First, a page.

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Disney Sees That the Future is Streaming

Disney, that media and theme park behemoth, has decided that there is one basket they would like to put many of their eggs into: streaming. From this article:

... the company revealed that in order to further accelerate its direct-to-consumer strategy, it would be centralizing its media businesses into a single organization that will be responsible for content distribution, ad sales and Disney+.

This means that in Disney’s view the shadow of Covid is not going to go away anytime soon. But it also means that they see the other issues with the theater business. From this article:

The problem, specifically for movie theaters, is that Hollywood has not produced a new top-tier global blockbuster franchise since The Hunger Games in 2012. All of the top-tier live-action franchises since then have been new installments in established superhero brands (Black Panther, Aquaman, Deadpool, Venom, etc.), revitalized brands from decades past (Star Wars, Jurassic World, Jumanji) or ongoing franchises that have continued to thrive (Fast & Furious, James Bond, Mission: Impossible). Even Hollywood animation hasn’t produced any original blockbusters since Pixar’s Coco in late 2017.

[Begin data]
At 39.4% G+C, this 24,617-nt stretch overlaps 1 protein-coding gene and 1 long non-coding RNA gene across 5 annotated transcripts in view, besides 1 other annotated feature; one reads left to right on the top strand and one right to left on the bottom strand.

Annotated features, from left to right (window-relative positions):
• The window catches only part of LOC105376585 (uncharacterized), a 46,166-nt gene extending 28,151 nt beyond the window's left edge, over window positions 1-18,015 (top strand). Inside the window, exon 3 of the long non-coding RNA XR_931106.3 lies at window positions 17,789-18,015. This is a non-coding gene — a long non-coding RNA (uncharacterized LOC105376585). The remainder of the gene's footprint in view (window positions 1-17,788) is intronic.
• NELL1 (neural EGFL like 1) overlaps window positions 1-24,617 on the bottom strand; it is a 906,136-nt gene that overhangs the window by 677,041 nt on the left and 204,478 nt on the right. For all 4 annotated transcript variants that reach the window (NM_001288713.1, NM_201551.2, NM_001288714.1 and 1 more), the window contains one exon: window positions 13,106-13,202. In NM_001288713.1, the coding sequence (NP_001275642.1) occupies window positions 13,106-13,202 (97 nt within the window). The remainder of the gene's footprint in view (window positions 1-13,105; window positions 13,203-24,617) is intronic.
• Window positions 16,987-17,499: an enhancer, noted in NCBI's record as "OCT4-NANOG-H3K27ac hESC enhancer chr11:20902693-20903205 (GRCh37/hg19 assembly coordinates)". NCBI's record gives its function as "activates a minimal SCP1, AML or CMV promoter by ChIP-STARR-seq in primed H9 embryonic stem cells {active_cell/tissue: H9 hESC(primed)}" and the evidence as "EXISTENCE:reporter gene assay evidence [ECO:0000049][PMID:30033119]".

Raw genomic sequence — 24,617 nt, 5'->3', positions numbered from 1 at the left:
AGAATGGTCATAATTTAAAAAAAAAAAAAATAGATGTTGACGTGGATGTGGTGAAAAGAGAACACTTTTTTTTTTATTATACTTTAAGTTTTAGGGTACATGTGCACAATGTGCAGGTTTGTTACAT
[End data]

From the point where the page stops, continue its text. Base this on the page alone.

While Marvel may still have a license to print money, original IP (intellectual property) is a tough sell nowadays. And unless it’s a sure thing, even if we go back to a pre-Covid theater experience, studios may have lost the desire to take those kinds of risks on the big screen.

There are a million business and creativity implications here, but if studios are truly going to start focusing the bulk of their film endeavors for the smaller screen, this is the perfect time for them to start using AI.

The ways that studios test their films can only catch so much. Bringing people into theaters and having them self-consciously make decisions on what they like and don’t offers too narrow a view of the true impact of the film.

But if these films are debuting on streaming networks, that means a massive amount of possibilities to see what is truly impacting viewers. Instead of surveys and test screenings, AI can track the way people are watching a film and determine what is truly resonating. By looking at stops, rewinds, fast forwarding and pauses, millions connections can be made between the audience and the elements of the content.

It’s hard to top the theater experience. And Disney’s shift doesn’t mean you’ll never eat a giant tub of popcorn again. But if more films find their way to streaming, there is a better chance that studios will better understand what you really want to see.

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